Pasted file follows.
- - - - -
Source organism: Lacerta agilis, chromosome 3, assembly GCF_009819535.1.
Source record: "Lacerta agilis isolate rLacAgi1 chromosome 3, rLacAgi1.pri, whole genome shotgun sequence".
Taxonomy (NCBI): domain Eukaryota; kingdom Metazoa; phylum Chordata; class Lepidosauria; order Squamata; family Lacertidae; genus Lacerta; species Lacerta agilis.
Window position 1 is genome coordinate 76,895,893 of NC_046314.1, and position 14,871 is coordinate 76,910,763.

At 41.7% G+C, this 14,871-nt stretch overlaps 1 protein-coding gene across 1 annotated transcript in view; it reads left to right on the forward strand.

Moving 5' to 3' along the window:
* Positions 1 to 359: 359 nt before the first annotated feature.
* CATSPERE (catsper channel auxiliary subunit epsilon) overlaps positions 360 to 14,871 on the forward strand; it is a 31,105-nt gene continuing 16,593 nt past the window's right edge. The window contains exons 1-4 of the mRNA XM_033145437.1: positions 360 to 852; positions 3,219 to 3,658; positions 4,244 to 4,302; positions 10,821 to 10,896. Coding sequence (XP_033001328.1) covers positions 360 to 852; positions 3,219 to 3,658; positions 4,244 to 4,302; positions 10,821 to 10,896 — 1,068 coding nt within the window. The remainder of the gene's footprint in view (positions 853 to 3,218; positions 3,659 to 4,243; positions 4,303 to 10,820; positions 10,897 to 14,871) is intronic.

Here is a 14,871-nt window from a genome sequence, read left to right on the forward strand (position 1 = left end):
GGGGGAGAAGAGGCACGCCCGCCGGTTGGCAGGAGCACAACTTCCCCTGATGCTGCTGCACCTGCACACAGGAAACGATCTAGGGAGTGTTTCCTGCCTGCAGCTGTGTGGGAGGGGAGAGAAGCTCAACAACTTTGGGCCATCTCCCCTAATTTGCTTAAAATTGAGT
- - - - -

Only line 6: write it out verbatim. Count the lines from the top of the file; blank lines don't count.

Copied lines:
Moving 5' to 3' along the window: